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President of the Ontario Council of Hospital Unions/CUPE warns pre-budget hearing province’s health care in critical conditions

Posted: January 21, 2016

(January 21, 2016)

By: Jeff Ougler, Sault Star

SAULT STE. MARIE – A continued freeze to base operating funding for Ontario hospitals will yield a dire diagnoses for health care — particularly in Northern Ontario, contends the president of the Ontario Council of Hospital Unions/CUPE (OCHU).

Michael Hurley, one of a number of presenters to the provincial government’s pre-budget consultations in Sault Ste. Marie Thursday, said stakeholders presenting a united front in opposition to Liberal health-care policy is crucial if this four-year freeze is to end any time soon.

“There has been an increase in community unhappiness expressed in various forms over some of the cutbacks that have taken place,” Hurley told The Sault Star in an interview Thursday afternoon following his presentation.

“It’s only by working together that we’ll be able to affect a change here.”

Hurley, predicting “deeper cuts”, cited a list of recent reductions at regional health-care facilities he brands as tangible fallout from funding freezes, including 70 full-time staff eliminated at Sault Area Hospital, dozens of beds and 300 full-time staff at North Bay Regional Hospital eliminated in the last three years, 18 beds closed and 38 full-time positions eliminated at Timmins and District Hospital and 40 staff and several programs slashed at Health Sciences North, in Sudbury.

At SAH, specifically, departments across the hospital have been cut, including operating rooms, ICU, oncology, surgery, hemodialysis, infection control, patient care co-ordination, nursing and personal support. More than 59,000 hours/year of nursing and direct patient care have been cut and in 2015, 56 beds were slated for closure.

Deficiencies in health care often become most “starkly apparent” when individuals encounter roadblocks seeking care for senior relatives, Hurley said.

“It’s when they’re first trying to get them into the hospital, keep them (there) despite all the pressures to get them discharged when they might still be too sick and, then, get them adequate care in home to the extent that’s available,” Hurley said.

Northern Ontario faces a host of challenges due to a senior population well above the provincial average, poorer health outcomes and higher rates of poverty and chronic diseases, than that of southern Ontario, Hurley said, adding rural residents, especially, should not be penalized.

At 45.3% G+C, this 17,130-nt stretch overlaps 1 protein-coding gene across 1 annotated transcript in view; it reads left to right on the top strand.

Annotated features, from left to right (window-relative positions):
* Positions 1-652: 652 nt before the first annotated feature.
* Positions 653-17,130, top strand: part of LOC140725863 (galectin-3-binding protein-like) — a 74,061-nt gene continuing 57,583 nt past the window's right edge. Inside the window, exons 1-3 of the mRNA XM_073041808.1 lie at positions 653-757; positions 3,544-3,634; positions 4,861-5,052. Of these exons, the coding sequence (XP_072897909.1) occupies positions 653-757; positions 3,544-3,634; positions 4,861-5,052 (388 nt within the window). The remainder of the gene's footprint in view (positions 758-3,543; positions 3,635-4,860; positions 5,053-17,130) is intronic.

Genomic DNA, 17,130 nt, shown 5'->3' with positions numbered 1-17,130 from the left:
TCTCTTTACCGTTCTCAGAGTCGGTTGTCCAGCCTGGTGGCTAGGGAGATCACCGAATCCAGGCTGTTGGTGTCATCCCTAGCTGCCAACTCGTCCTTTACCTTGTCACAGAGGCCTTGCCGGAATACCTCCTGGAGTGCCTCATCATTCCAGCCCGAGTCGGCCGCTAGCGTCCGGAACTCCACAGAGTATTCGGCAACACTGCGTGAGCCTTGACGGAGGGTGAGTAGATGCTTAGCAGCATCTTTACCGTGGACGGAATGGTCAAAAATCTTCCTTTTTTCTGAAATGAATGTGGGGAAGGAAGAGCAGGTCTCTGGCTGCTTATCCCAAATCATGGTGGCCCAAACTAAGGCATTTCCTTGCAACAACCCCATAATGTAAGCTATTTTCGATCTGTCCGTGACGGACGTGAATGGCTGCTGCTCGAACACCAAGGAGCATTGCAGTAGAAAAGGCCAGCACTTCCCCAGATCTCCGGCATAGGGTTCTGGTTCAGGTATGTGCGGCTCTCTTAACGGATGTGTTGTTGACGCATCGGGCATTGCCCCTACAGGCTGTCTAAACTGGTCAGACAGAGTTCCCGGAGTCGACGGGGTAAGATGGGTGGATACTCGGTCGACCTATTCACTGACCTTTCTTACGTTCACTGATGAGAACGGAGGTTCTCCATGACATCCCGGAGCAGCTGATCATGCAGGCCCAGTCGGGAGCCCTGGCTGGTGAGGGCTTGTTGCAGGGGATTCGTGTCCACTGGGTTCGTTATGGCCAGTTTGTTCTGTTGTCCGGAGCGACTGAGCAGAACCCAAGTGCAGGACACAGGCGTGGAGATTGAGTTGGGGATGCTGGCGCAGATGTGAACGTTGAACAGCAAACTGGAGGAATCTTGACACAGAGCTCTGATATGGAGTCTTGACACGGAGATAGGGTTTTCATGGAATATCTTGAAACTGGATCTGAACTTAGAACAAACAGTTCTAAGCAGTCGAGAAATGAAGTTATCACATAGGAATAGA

“The North’s special geographic issues, its geography, its sparse population, are supposed to be taken into account in (health-care) planning,” Hurley said.

A noon rally outside Delta Sault Ste. Marie Waterfront Hotel, where consultations were held, saw a number of protesters, including area union leaders, politicians and stakeholders, decry provincial health-care policy.

“Today, people from across Northern Ontario were loud and clear … This Liberal government has lost sight of what really matters to families,” said Algoma-Manitoulin MPP Michael Mantha, the NDP’s critic for Northern Development and Mines.

Ontario NDP Finance and Treasury Board critic Catherine Fife said Premier Kathleen Wynne must put a stop to cuts to health care and education, “put the brakes on the fire sale” of Hydro One and “invest” in the creation of “good family-supporting” jobs.

Meanwhile, Sault Ste. Marie MPP David Orazietti says his government has been a strong health-care advocate, as witnessed close to home with Sault Area Hospital’s budget, since the early 2000s, increasing or remaining “stable” and “consistent.”

“Under our government, since 2003, provincial funding for health care has increased in each year, despite some years of fiscal challenges,” Orazietti told the Sault Star Thursday, adding Ontario employs more doctors and nurses now than in 2003 when the Liberals took power in Ontario after defeating the Progressive Conservatives.

Hurley said he was pleased to see the Ontario Hospital Association speak out this week on the province capping hospital parking rates for three years “after a long time of being fairly quiet to say that the hospitals can’t sustain another year of these zero per cent (increases to base operating funding).”

The association said the “decision to cut revenues could not come at worse time.”

Revenue from parking fees is used for patient care, the purchase of capital equipment, infrastructure, clinical research and day-to-day operations, such as facility maintenance.

“While (the cap) is good news for visitors, it’s bad news for patients because hospitals rely on that revenue,” Hurley said. “The parking should probably be free for patients and visitors, but there has to be an approach to the funding that makes sense.”

SAH branded the funding freeze as a chief factor in its fall decision to hike visitor parking rates. Effective Dec. 30, the gate rate increased to $6 per visit and monthly parking passes are now $66.67. Daily rates were $5 and monthly rates stood at $40. Parking fees also increased for staff and physicians.

The all-party, pre-budget consultation committee also makes stops in Hamilton, Ottawa, Thunder Bay, Toronto, and Windsor.

Hurley said he hopes his arguments — and those of others — to the committee will yield changes to health-care funding and delivery.

“I’m not sure how it was received,” he said. “Will the things we asked for be incorporated into the provincial budget, I’m not so confident at about that.”

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